23 Dec 2008

Loprieno on Middle Egyptian Vocalism

After reading Loprieno's version of Middle Egyptian in Ancient Egyptian, I have some reservations. While there is no doubt that his book is chalked full of knowledge and facts about the Egyptian and Coptic languages, I can't help but think that the vowels in Middle Egyptian could be reconstructed a little better. In some cases, his reconstructions even seem a little, dare I say, implausible. For one thing, it seems to me that there is no point in reconstructing anything but a schwa for all unstressed vowels. Evidentally, based on Coptic evidence, unstressed vowels must have fell together anyway as confirmed by John Collender who writes that this event happened before the Late Egyptian period. Also, it seems to me that long vowels as predicted by Coptic might be explained on the phonetic level rather than the phonemic, based largely on the structure of the Middle Egyptian syllable (i.e. long vowels in open syllables; short vowels in closed syllables).

So, for the past few months now, I've been pompously pondering on how I would reconstruct Middle Egyptian more precisely. Quite frankly, I can't say that I'm anywhere near an expert in Egyptian linguistics yet. However I do understand how languages work and I can't resist exploring new ideas. We can compare Loprieno's version of the Egyptian numerals from “one” to “ten” as exemplars of what dissatisfies me about his reconstructions and what my own mind is instinctively concocting for better or worse.

Loprieno (1995)[1]My attemptSahidic Coptic
wˁ.w 'one'*wúʕʕuw*waʕ
sn.wy 'two'*sinúwway*səna(ʕ)wi
ḫmt.w 'three'*ḫámtaw*ḫámətə
fd.w 'four'*yifdáw*fədá
dỉ.w 'five'*dī́yaw*díyə
sỉs.w 'six'*sáʔsaw*sisá
sfḫ.w 'seven'*sáfḫaw*sáfḫə
ḫmn.w 'eight'*ḫamā́naw*ḫəmánə
psḏ.w 'nine'*pisī́jaw*pəsíjə
mḏ.w 'ten'*mū́jaw*mújə

I presume that Loprieno reconstructs *yifdáw '4' (and likewise John Callender reconstructs *yAssáw '6') based on Coptic --afte and -ase as in mNtafte '14', mNtase '16', jwtafte '24' and jwtase '26'. However, I wonder if this might be the result of an intrusive vowel inserted before the Coptic period, perhaps to avoid accentuation on the final syllable of a compound word since, coincidentally, it appears that both 'four' and 'six' must have had accent on the ultima in Middle Egyptian. Perhaps along the lines of: *mujə-fədá > *mujə-ftá > *mujáftə > Sahidic mNtafte. What's more, if the word 'four' is etymologically related to Hausa huɗu as is commonly understood then it's rather unlikely to me, based on both this and the Coptic reflex, that there was a prothetic syllable in this numeral and probably also in the word for 'six' for the same reason.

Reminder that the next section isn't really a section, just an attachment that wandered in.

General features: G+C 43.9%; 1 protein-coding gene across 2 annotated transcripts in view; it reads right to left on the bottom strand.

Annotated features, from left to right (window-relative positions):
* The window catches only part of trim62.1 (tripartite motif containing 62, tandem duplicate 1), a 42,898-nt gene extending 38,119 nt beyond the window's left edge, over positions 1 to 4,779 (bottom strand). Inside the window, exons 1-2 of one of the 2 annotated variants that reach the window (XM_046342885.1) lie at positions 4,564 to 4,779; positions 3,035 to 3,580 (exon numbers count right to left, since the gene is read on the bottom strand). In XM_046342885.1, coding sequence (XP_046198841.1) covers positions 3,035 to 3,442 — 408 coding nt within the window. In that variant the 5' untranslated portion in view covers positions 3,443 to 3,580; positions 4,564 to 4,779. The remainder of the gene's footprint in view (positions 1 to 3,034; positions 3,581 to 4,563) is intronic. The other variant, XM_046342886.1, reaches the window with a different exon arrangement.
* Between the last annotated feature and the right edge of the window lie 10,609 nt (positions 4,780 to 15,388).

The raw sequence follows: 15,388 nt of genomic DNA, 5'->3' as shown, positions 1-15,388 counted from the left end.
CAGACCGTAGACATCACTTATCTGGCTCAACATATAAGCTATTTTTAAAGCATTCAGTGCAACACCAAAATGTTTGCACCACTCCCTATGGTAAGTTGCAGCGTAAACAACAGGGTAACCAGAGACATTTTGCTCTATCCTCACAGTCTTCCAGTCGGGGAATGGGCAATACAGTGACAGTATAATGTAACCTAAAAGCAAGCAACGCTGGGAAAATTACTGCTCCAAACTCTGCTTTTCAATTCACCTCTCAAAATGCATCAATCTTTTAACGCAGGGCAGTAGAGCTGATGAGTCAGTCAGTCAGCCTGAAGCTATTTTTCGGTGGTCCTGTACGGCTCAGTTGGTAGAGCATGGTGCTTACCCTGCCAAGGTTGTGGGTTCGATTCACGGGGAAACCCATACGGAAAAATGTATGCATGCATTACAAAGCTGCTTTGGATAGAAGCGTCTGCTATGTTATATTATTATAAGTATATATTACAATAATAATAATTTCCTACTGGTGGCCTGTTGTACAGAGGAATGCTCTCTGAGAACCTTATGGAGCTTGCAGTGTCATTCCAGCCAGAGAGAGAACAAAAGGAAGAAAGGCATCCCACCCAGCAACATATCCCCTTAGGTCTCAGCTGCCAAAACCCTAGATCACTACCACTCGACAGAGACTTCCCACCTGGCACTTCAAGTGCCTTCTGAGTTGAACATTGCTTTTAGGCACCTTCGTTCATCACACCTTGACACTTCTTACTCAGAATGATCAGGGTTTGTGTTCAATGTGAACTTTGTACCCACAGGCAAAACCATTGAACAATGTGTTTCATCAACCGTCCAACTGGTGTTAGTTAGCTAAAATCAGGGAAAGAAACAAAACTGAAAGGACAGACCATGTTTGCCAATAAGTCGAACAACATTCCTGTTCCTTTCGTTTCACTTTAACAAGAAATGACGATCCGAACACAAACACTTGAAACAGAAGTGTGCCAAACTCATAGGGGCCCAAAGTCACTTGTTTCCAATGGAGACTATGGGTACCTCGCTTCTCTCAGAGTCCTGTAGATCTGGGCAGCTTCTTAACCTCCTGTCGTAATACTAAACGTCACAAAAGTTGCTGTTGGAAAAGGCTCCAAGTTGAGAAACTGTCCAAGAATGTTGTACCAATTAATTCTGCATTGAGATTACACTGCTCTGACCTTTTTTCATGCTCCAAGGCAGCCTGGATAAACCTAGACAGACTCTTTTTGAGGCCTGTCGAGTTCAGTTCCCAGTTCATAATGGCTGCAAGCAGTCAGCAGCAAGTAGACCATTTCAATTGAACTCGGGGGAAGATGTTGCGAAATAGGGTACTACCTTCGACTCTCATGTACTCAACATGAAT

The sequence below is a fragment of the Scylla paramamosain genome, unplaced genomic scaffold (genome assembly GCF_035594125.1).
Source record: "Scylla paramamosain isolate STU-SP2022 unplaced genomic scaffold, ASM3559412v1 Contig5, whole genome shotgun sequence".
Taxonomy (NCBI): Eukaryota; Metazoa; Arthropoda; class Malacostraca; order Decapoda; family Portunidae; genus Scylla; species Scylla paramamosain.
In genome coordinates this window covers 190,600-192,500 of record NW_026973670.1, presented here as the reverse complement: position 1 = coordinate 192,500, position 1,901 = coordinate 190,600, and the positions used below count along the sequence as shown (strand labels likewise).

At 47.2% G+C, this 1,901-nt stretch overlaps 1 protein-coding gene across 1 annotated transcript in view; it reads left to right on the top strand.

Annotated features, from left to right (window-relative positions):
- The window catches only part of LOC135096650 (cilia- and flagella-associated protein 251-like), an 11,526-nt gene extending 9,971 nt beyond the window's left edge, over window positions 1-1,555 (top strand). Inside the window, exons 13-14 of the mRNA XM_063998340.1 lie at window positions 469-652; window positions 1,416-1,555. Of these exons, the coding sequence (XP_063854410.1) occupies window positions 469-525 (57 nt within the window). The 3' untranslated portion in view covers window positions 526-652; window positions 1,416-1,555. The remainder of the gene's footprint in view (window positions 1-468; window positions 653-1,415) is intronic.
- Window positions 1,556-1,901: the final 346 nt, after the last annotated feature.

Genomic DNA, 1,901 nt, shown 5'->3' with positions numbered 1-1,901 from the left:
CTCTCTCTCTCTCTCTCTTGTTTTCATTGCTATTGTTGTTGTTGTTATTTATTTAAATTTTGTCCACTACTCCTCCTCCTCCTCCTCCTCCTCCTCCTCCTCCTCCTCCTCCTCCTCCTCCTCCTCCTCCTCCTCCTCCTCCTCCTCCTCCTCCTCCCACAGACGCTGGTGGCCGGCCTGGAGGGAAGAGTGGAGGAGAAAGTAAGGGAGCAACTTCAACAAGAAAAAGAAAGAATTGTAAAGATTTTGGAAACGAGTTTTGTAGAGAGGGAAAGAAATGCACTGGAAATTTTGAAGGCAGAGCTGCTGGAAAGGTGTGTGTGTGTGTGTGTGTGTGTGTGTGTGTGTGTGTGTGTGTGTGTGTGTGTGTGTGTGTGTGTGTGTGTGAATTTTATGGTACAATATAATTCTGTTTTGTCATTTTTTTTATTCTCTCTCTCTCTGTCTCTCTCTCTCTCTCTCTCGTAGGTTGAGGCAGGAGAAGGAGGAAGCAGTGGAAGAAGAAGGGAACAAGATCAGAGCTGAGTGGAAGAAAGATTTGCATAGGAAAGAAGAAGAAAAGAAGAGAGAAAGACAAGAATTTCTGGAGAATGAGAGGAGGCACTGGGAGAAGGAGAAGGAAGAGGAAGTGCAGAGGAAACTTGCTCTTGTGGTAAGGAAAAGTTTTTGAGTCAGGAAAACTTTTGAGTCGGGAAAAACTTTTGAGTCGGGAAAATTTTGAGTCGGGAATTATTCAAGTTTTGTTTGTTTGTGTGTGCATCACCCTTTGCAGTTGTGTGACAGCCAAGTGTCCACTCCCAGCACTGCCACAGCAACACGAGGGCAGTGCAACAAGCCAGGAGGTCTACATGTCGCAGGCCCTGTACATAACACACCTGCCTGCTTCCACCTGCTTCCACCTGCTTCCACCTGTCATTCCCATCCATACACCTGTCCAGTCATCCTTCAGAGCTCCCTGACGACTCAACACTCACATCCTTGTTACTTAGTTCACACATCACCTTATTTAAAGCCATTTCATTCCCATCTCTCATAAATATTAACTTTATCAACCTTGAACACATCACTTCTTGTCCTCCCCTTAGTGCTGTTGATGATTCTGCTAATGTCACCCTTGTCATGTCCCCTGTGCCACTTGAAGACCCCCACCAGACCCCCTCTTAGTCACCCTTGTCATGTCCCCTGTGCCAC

Then again, I admit I might be missing some important fact or another so if someone can please explain why Loprieno reconstructs things the way he does, don't be shy to post me a contrarian comment. On topics like these, I rather enjoy academic disagreements over and above homogeneous consensus.

[1] Loprieno, Ancient Egyptian (1995), p.71 (see link).

13 Dec 2008

Scientists find 2,000-year-old brain in Britain


"British archaeologists have unearthed an ancient skull carrying a startling surprise — an unusually well-preserved brain. Scientists said Friday that the mass of gray matter was more than 2,000 years old — the oldest ever discovered in Britain. One expert unconnected with the find called it 'a real freak of preservation.'"
Read more here...

6 Dec 2008

Solving the inner portions of the Piacenza Liver